Read any guidebook you want and speak to most locals and they will tell you the most sacred Hindu city of Varanasi is a tourist’s nightmare. Full of incredible culture, but marred by the stress of full time touts and hagglers with the only intention of taking as much money as possible from you.
However, I think these claims are a little fabricated or at least exaggerated.
Varanasi sits delicately, hugging the banks of the river Ganges, the bringer of life and the most sacred river for Hindu people. The wide bend in the river has allowed for a large number of ghats and a whole city to form, from where people come to bathe away sins, and release the remains of cremated friends and relatives into the mother river.
Unlike other areas of India this is by no means a party city, it is somewhere to come and respect the culture and take in the beauty of a nation and religion that remains very much fixed in well trodden traditions.
Our stay in Varanasi revolved entirely around the river and can be done for nearly nothing, except accommodation and food. The river is where the action is and is the majority of the reason why the city exists.
We stayed towards the south ghats and rather than spending time and effort to haggle with rickshaw drivers to get you up to the main part of the town, walk along the ghats and understand why so many people keep flocking to the town. A few moments walking along the river taking in how people wash clothes, bathe and bring animals down to water will make you forget the pregiven warnings of stress. Navigating through buffalo and touts trying to sell you boat tours may be a little stressful, but it is no more than anywhere else in India. The boat tours are not a must, but will help you gain an overall picture of the city and its worth haggling as everyone will have a cheaper offer.
As you do make your way up further along the ghats you will pass the first of the Burning ghats where bodies are cremated. The less famous of the two this is probably your best chance to see how the cremation process happens. As long as you are respectful you can remain and watch how wood is weighed for each body, with different wood used depending on your budget, and the bodies are brought down, washed and then placed upon funeral pires. The closest relative walks around the body before setting the pire alight. The whole burnning process takes around 3 hours before the body is pushed back into the river completing the life and death circle.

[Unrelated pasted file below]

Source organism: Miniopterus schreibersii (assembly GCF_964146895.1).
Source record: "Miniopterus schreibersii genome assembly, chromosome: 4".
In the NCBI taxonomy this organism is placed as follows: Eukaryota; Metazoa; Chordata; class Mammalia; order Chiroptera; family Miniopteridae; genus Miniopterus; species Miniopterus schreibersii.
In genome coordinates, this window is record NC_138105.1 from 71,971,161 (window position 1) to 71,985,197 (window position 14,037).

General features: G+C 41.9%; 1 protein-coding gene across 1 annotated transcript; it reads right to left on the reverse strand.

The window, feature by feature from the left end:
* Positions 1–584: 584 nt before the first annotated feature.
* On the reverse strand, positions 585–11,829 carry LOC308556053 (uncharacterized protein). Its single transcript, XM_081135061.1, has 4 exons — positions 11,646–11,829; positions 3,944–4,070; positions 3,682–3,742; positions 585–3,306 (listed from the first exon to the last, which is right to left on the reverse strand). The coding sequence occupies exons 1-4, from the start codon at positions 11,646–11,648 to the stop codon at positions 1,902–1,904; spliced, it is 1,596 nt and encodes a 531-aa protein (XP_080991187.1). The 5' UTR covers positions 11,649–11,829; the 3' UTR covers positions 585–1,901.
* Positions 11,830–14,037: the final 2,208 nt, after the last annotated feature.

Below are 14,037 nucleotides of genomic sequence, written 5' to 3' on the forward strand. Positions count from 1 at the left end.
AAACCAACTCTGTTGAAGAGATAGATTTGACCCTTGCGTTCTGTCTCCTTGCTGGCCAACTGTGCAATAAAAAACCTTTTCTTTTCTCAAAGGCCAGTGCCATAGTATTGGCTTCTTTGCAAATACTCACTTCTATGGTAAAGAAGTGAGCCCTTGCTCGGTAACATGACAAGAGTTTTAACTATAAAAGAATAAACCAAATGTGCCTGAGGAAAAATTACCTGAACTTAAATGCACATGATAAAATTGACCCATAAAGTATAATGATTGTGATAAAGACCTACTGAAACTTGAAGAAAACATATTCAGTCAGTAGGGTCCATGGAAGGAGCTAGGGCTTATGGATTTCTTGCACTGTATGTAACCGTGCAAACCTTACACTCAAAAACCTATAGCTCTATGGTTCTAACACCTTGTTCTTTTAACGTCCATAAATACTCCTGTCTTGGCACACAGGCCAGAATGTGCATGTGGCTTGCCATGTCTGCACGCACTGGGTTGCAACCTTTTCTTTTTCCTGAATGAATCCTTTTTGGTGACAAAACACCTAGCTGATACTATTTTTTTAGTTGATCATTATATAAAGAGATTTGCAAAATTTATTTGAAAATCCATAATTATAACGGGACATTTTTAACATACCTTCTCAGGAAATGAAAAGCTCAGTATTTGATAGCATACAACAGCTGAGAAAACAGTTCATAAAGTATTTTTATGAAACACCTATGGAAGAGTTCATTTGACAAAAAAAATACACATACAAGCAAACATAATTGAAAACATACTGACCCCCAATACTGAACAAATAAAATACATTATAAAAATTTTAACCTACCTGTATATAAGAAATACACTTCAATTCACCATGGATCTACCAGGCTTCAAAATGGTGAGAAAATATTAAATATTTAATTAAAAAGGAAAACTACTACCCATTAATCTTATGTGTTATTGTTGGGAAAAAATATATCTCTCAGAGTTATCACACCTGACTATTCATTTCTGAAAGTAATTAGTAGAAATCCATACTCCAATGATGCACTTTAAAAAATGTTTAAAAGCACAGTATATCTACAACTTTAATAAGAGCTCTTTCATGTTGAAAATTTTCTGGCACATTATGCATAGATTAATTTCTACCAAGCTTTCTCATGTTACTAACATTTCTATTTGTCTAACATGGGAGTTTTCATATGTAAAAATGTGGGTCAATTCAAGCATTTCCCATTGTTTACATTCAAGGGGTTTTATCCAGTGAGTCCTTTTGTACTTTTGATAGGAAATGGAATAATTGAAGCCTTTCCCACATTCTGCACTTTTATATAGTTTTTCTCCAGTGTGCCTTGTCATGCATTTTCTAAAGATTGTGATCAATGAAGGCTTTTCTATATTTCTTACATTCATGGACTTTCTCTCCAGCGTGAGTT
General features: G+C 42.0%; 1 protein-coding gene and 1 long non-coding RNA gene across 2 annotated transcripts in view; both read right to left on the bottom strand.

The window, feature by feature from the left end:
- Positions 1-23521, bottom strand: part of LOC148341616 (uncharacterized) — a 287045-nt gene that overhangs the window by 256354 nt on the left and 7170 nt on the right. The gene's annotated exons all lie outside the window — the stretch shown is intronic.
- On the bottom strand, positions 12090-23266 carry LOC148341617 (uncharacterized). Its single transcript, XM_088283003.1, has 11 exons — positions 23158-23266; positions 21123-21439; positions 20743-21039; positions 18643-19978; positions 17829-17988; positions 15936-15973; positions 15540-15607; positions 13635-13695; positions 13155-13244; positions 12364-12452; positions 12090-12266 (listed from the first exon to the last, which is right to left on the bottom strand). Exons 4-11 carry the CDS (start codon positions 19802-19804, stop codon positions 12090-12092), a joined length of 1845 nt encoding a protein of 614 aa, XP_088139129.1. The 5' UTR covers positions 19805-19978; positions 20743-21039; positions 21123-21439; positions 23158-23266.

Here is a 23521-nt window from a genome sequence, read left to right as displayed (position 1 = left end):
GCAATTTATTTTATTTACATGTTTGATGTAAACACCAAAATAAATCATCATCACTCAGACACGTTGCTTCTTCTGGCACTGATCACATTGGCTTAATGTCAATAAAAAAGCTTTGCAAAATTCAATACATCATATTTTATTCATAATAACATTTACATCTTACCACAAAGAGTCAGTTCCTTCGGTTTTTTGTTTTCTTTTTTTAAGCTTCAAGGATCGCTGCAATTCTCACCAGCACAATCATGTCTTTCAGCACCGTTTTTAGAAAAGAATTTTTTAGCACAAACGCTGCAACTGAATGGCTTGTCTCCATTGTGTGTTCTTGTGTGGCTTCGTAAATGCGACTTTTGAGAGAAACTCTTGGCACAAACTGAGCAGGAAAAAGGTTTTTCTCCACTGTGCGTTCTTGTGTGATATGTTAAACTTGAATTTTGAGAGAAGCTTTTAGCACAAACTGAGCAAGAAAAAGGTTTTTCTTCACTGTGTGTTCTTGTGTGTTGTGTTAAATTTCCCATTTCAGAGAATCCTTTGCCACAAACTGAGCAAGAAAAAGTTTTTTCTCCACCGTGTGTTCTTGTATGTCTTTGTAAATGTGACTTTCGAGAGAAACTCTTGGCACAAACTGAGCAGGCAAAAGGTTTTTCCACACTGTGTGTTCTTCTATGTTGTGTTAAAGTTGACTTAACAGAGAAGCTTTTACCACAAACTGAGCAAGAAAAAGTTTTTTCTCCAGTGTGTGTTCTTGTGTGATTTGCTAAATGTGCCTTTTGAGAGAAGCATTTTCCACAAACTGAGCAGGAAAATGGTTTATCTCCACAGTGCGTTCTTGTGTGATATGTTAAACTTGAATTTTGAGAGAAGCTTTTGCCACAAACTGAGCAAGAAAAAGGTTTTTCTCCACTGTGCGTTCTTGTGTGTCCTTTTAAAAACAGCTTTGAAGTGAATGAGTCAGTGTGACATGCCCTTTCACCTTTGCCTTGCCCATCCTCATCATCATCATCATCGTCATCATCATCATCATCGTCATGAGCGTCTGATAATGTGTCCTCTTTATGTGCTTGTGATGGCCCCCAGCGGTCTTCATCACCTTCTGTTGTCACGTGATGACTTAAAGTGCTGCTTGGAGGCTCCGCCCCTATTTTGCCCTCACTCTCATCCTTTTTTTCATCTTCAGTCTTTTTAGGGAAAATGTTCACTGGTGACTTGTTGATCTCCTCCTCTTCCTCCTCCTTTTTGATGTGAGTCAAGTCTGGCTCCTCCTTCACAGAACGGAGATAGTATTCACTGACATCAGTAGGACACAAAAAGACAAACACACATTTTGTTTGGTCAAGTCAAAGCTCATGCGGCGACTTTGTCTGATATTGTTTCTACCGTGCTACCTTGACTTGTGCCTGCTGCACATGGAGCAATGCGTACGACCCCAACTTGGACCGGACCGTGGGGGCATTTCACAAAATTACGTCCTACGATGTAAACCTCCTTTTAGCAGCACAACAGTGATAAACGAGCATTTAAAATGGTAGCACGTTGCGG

Further along towards the old city is the other cremation post, strictly reserved for Hindus only. While it may be more famous the number of touts and swindlers makes it a slightly less pleasant experience. Make your way up towards the main city and head for some incredible south Indian food at…. the doses are top notch and you can get refill sambar and chutney for free.
After your belly has been filled head across the road into the old medieval market and get lost through the tiny alleys. As you wonder stopping for souvenirs, chai or lassi you have to keep your ears and eyes peeled for the outcasts who carry the bodies through the streets towards the ghat.
While the idea of a city where you can watch bodies being cremated seems morbid, Varanasi is far from it. The city is peaceful and the cremation process, so steeped in tradition seems peaceful, proper and the most respectful way to see a loved one off. The city revolves around the river and watching the ebb and flow of life as kites fly above, boats dart across the river and Indian and western tourists come to visit the river for its holy properties, it is easy for minutes turn to hours as the sun sets over the most picturesque and hazy landscape. While you walk back make sure to look out for the evening ceremony sessions which the boats gather by near the main ghats.
Leave preconceived ideas behind and make sure you make it over to Varanasi. Despite the journey from the other areas if you remember why so many people are there it is easy to get lost in the magic of this holiest of cities.